Joy. It’s a Christmas thing. Isaiah predicted its coming. Gabriel announced it to Zechariah. John the Baptizer, while still in the womb, leapt for it. The angels proclaimed it in abundance to the shepherds. And we sing about it . . . a lot. Joy can be found in “Angels We Have Heard on High,” “God Rest Ye Merry, Gentlemen,” “Good Christian Men Rejoice,” “Hark! The Herald Angels Sing,” “O Holy Night,” “What Child Is This?” “When Shepherds Watched Their Flocks,” “O, Come, All Ye Faithful” and, of course, “Joy to the World.” With all this joy, one would think that the angel would have said to Joseph, “The virgin will give birth to a son, and they will call him ‘Imjoyuel’ (which means ‘joy with us’).”  Bottom line, there’s a lot of joy in Christmas.

And yet, when we read Isaiah’s description of Jesus and his life, we don’t see a lot of joy.

“He grew up before him like a tender shoot,
and like a root out of dry ground.
He had no beauty or majesty to attract us to him,
nothing in his appearance that we should desire him.
He was despised and rejected by mankind,
a man of suffering, and familiar with pain.
Like one from whom people hide their faces
he was despised, and we held him in low esteem.” (Isaiah 53:2-3)

Underline the happy expressions in those two verses. You haven’t even lifted a pen; and there, you’re done. Equally as easy: now underline the harsh parts in those two verses. If you underlined the entire two verses, congratulations! You’ve completed the assignment. Don’t miss this: Isaiah looks out upon the coming of the Messiah, and he sees no joy. But it’s not only the number of harsh expressions here; it’s their depth. The Messiah will have nothing that will attract people to him (think about how much attention we spend on looks and on being attractive). Physically, as to his appearance, he will be undesirable.  He will be despised, rejected, a man of suffering, a man familiar with pain and, at some point, a man so disfigured and tortured that people will hide their faces from him. And then, to make sure we get the point, Isaiah repeats himself. He will be despised and held in low esteem.  If Isaiah was to sing about Christmas, he would not sing about “comfort and joy, comfort and joy,” but rather “anguish and sorrow.” He would sing not about “Joy to the World,” but about “Sadness to the World.”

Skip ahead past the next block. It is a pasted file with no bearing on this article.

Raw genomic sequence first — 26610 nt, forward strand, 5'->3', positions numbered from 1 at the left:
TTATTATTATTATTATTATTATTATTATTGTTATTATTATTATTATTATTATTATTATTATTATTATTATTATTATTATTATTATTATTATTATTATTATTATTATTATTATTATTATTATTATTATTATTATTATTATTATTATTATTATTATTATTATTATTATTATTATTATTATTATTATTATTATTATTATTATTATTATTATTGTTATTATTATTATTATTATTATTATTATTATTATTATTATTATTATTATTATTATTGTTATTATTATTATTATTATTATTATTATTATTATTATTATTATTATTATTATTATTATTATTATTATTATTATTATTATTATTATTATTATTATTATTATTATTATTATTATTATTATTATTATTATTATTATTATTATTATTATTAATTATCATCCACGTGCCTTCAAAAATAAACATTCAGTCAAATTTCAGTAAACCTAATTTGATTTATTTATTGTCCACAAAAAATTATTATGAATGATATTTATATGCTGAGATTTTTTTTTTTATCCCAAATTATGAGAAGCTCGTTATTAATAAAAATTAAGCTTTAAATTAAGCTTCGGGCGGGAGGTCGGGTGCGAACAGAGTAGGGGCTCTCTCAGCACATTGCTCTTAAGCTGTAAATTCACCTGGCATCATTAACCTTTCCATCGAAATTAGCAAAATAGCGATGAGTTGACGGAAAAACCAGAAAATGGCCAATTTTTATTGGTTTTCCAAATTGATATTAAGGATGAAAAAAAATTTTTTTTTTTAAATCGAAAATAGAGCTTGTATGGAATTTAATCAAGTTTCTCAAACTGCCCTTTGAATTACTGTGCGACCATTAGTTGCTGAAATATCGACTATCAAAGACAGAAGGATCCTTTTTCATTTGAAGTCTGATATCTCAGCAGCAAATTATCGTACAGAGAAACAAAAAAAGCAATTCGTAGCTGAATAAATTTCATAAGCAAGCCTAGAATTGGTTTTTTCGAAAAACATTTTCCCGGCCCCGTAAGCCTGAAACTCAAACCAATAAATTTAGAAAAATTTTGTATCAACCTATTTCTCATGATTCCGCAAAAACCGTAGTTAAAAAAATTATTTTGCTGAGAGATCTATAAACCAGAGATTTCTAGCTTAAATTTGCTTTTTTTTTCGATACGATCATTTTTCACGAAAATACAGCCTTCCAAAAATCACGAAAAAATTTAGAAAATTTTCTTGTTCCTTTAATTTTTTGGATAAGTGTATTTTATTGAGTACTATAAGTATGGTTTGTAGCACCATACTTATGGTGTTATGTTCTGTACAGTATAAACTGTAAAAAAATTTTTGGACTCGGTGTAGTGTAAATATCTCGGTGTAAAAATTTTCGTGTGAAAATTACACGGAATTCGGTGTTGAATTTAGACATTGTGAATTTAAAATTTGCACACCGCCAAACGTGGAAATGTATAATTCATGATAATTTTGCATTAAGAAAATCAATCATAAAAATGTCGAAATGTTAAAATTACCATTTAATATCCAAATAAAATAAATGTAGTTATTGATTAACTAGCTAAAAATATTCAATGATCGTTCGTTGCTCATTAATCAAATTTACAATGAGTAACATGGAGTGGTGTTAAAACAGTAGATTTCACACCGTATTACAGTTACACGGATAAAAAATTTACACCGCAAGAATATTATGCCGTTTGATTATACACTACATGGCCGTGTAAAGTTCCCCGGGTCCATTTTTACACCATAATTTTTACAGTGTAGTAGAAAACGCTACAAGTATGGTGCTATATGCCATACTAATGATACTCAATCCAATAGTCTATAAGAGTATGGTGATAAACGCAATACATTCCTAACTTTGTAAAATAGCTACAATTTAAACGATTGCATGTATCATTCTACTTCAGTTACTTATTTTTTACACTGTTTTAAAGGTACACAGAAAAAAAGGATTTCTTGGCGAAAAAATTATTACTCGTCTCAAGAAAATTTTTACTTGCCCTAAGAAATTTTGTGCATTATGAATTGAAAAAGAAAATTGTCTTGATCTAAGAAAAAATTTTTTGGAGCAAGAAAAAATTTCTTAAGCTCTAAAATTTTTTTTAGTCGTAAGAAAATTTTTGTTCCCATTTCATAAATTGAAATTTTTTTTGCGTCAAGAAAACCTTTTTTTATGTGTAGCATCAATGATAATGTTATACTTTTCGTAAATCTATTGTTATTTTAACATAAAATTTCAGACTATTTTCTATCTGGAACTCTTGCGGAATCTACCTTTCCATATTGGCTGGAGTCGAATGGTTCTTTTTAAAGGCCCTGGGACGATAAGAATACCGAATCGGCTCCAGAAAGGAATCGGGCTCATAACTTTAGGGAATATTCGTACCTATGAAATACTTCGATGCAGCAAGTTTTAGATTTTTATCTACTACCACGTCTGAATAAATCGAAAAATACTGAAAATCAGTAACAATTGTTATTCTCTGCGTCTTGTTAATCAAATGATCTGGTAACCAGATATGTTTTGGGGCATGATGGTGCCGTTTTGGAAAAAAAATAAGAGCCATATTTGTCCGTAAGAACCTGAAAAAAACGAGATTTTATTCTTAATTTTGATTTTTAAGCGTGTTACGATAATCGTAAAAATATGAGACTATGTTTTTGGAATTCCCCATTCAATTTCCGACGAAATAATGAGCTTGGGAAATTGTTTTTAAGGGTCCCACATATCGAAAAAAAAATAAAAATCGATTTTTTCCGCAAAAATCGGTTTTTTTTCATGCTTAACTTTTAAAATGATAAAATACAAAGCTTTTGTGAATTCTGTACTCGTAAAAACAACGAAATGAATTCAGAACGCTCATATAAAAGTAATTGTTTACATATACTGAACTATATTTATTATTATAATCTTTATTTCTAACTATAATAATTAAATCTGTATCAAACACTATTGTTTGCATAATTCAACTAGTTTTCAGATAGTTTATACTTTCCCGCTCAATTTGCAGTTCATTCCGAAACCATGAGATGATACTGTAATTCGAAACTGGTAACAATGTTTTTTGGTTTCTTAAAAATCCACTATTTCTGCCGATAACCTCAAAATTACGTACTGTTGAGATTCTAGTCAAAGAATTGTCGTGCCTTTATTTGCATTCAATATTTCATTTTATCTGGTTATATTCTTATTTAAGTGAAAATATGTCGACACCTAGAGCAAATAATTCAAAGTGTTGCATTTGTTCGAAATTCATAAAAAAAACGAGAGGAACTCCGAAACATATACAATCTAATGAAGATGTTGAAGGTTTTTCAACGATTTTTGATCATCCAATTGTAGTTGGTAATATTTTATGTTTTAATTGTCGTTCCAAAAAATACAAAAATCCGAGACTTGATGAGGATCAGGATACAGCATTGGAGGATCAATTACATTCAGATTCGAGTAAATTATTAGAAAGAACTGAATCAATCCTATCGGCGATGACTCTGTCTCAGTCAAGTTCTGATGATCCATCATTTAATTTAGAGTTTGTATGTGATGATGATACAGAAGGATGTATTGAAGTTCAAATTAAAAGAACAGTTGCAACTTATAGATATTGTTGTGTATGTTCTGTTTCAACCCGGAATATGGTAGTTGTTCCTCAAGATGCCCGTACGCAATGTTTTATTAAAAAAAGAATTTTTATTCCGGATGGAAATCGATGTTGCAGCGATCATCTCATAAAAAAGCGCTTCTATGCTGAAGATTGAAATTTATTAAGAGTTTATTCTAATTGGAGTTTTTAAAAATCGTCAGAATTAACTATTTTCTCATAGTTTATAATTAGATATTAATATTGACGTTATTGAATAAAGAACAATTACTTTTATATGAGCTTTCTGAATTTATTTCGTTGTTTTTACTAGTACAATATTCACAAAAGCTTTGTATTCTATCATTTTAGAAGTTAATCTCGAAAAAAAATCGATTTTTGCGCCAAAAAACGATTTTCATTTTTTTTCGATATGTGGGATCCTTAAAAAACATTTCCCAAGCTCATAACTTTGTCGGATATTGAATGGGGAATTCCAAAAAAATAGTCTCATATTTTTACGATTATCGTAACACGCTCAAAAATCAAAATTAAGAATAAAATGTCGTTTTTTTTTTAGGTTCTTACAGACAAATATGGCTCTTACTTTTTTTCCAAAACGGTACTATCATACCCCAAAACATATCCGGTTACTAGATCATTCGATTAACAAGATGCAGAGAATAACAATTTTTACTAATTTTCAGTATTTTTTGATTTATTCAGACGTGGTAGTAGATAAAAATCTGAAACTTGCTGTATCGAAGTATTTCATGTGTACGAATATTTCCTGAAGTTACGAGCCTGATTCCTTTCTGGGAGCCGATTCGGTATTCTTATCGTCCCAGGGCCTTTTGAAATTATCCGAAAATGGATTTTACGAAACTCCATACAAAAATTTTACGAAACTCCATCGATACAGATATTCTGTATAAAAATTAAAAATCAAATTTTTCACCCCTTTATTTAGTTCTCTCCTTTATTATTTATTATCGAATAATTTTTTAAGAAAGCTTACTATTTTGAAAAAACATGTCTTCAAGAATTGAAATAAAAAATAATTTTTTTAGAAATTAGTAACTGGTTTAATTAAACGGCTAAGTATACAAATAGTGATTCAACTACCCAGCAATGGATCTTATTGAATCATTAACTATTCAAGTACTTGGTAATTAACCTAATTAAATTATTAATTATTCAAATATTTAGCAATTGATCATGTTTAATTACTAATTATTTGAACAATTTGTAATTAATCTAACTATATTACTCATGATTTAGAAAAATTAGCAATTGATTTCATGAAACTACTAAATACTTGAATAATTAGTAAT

But then, you turn to the gospels; and the way I read them (and maybe it is just my prejudice here), I see a Jesus who laughs far more than he cries. I see a Jesus who feasts more than he fasts. I see a Jesus who enjoys life, rather than one who endures its disappointment and failures. Now, given Isaiah’s prophecy, I would have thought Jesus would be a rather downcast type of person. But he isn’t. Jesus, the Messiah, a man of suffering and familiar with pain, was at the same time, a man who loved and laughed and was known for enjoying a great party. In order to silence his critics (who apparently were never happy with anything), Jesus compared himself with John the Baptizer, saying (Mt. 11:18-19): “For John came neither eating nor drinking, and they say, ‘He has a demon.’ The Son of Man came eating and drinking, and they say, ‘Here is a glutton and a drunkard, a friend of tax collectors and sinners.’” Jesus, the man of sorrow, far from living a life characterized by being unhappy and miserable, lived a life of joy, of laughter, of love, of warm friendships and real happiness.  Now, that is not to say that Jesus was all fun all the time. Hardly. There are plenty of times when Jesus is heavy-hearted and disappointed, sad and even feeling all alone. There are plenty of times he is overcome with sadness, but never once is there a time when he despairs. Even when he cries out on the cross, “My God, my God, why have you forsaken me?” he is still calling out to “my God.” The personal pronoun there is crucial. God is still “his” God. He is still praying. He is still turning towards the Father.  If we don’t find despair at the cross, then there is no despair in the gospels. In fact, the very thought of Jesus being anything but a joyful, gracious person who is surrounded by love (by people he loves and who love him) seems ludicrous.